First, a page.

The Comfort of Mom Edith
By Atty. Ernesto Superal Yee
My first memory of Mom was both instruction and delight. Like divine knowledge, I intuitively felt the warm welcome when I saw the open gate, smelled the scent of ripe mangoes and the inviting aroma of food cooked slow and sure in the kitchen. When she appeared to greet me, her open smile was a foretaste of the sliced fruits, juice dripping, and the lovingly prepared mouthwatering provisions ready to be savored, to be consumed. The loose dress that she wore had prints of the wildest rambling designs. The dress looked majestic on her. When she called me Son, at that time, I didn’t know it was going to be forever. My sensible respond was one reverential Morn.
I was there to hear her verdict of my first work entitled Mama‘s Two Places.
We sat at her family dinner table. When she began talking about my work, I saw the light in her eyes. Not the light that glowed from the side lamp or the dwindling, settling one reflected on the windowpanes, but the light she saw in the poem. Her spoken words, clear as spring water, articulated my passion for writing, why I should persist in pursuing the craft.
After her critique, she shared with me the delightful comfort of her food. Eating with Mom, even today, is always one glorious feast. It is one fond memory that you can take home with you and share with your family, your circle of friends. This must be the reason why, when in Manila, my usual conversation with my dearest Susan, Marj and D.M. is always about Mom’s dinner table. We all tremble with youthful anticipation and excitement at the mention ofbinakut—soup of shredded chicken, shrimps, crab, sweet corn and sprinkling of horse radish commonly known as kalamunggay, and the ground meat wrapped in gabi leaves cooked in coconut milk. And of course, the dinugoan, I jokingly refer to as Count Dracula’s favorite pudding, that goes with Mom’s golden letchon. All prepared under her strict instruction and supervision! The sweet smell of pork and the steaming, crackling yet succulent skin tempt lasciviously our senses. Sight and smell collide. Our tongues are beginning to water. We crave for food. We start missing our Mom, our shared longing.
Years pass so quickly. Nothing much has changed in Mom except of course her age. Her eyes are as clear as the oval mirror that reflects the gorgeous in her. Mom is still the lady, the spokesman, the wife, the mother, the teacher, the poet, the essayist, the fictionist, the novelist, the singer and the charmer, the bravest woman I first met thirty-six years ago. And the fact that every time we eat together, Mom over feeds me still with everything. Remembered stories, romances of poets and fictionists, the critic’s complaints, and naughty jokes disguised as serious tales blend well with the food she serves. Every time I savor the taste of her cooking, I imbibe her teaching: well-prepared food is the conjurer’s bridge to memory. Like a well-crafted poem, the food’s sight, smell and taste lead and pave the way to associative remembering. As if by magic, I can easily remember people and places, collision of events and seasons, however far and distant and away those memories are. Then I am moved to reflect, to contemplate. I start gathering my thoughts. I begin to feel that quiet assurance that nothing really has been lost. I can now write about what I truly remember, and what I honestly want and need to keep.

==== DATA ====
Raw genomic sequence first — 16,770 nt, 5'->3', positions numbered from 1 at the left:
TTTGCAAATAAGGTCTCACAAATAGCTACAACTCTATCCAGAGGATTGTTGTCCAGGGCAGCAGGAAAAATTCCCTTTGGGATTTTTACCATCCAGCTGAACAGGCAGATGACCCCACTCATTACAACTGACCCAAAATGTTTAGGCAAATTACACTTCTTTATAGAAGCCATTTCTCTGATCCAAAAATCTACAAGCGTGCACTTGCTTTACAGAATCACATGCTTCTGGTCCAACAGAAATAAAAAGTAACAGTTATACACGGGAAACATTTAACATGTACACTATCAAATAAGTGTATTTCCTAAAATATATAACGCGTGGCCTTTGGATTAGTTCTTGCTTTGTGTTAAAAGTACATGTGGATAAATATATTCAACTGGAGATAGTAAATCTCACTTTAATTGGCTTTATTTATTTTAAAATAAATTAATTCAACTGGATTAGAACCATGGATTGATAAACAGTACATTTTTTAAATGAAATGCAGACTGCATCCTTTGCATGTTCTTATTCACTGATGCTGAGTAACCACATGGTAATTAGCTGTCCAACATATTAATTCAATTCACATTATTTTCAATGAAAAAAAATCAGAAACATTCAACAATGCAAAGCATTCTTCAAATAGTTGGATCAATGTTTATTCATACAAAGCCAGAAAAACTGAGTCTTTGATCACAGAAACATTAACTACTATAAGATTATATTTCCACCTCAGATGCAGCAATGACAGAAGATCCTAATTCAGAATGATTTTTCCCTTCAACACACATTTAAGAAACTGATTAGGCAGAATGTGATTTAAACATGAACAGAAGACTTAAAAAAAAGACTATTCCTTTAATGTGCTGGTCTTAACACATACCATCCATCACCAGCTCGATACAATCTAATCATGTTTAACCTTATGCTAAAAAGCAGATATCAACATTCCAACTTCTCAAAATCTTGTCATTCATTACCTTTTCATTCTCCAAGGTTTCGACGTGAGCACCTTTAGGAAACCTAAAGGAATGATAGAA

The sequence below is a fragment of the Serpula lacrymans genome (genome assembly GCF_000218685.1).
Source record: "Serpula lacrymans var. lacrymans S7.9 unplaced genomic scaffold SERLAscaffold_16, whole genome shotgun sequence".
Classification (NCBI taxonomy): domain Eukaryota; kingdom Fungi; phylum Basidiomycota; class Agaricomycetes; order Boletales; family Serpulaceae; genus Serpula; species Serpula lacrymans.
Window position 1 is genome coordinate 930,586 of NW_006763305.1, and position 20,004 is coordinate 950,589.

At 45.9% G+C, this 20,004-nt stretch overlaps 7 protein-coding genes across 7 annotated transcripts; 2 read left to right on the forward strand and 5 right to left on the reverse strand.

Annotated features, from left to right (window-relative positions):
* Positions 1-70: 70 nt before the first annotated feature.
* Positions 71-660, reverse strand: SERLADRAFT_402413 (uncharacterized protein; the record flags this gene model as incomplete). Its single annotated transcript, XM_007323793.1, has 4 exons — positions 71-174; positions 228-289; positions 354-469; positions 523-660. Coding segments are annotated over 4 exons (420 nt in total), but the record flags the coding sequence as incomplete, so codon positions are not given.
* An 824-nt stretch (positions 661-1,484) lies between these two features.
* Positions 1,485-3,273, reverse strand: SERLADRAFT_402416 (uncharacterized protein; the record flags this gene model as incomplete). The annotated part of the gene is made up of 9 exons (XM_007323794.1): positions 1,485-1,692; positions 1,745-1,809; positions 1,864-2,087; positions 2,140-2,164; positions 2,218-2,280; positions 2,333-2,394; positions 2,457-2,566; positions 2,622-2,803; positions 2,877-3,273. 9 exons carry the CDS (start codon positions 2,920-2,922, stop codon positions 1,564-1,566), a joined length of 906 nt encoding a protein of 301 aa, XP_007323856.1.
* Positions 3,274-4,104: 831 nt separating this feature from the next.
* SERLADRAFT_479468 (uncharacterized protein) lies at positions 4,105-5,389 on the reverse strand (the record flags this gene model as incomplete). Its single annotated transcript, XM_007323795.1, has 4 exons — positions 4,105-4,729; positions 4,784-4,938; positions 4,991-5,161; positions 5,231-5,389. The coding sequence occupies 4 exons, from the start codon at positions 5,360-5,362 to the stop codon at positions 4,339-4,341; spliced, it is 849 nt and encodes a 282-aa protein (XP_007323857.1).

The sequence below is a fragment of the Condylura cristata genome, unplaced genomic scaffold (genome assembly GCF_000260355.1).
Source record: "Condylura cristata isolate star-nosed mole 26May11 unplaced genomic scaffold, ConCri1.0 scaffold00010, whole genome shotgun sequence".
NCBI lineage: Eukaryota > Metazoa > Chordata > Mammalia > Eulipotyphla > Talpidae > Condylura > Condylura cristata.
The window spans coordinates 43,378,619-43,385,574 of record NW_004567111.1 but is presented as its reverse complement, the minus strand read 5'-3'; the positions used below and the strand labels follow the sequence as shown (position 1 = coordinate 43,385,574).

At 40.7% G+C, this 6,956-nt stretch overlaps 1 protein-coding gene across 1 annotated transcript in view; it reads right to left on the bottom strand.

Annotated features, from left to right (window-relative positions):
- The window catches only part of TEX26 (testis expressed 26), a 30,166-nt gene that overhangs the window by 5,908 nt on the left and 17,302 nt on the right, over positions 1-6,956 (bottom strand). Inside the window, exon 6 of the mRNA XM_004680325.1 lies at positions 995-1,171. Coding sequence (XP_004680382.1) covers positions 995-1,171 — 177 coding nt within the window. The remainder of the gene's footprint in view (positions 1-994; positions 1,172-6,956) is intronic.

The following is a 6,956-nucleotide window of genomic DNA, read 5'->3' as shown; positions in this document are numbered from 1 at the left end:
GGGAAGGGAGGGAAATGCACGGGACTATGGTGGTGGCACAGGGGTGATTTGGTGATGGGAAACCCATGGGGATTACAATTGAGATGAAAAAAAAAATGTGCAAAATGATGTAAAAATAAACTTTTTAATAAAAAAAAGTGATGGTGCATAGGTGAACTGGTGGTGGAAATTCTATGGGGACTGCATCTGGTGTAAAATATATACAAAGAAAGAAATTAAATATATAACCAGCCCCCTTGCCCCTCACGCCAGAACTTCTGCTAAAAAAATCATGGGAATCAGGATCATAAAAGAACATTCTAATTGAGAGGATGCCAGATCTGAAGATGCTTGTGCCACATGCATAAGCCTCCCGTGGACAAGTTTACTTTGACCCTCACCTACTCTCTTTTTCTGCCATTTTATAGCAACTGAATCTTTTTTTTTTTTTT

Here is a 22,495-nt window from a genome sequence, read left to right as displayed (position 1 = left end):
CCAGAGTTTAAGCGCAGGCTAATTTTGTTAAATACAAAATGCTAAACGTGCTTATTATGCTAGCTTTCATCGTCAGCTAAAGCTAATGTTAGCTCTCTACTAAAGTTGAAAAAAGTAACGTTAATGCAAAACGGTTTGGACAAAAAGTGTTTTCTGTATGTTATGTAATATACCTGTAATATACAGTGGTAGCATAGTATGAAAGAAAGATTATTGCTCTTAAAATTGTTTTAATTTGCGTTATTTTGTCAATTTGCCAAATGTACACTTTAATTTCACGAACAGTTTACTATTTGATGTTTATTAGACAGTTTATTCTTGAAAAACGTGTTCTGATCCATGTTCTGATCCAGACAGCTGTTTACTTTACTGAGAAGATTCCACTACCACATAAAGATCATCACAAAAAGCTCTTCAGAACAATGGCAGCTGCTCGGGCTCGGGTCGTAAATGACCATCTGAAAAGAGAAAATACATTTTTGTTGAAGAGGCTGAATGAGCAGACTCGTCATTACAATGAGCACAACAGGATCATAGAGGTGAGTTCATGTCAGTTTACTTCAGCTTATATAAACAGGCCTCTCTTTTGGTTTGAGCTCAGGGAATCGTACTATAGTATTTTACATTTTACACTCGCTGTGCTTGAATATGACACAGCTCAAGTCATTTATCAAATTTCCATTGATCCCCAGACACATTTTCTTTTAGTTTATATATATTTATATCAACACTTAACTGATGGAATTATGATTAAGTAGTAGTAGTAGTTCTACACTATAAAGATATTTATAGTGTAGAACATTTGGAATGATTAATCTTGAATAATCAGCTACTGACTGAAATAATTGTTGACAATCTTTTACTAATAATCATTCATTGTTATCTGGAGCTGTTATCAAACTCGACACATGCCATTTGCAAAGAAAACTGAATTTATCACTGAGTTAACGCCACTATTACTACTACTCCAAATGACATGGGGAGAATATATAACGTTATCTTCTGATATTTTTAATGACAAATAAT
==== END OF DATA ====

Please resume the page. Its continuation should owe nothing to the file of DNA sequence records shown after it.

Mom still runs and directs the longest writing workshop in Asia. Through the years, the children Mom has adopted and will continue to welcome in her world of words will look up at Mom as their succor, support and solace. Amazing, that at the age of eighty-seven, Morn still encourages and assists, surely, openly and lovingly.
For everything you have given and will continue to give as nourishment, as comfort—Mom, let me publicly declare my heartfelt thanks.
A river of thanks, my dearest Morn.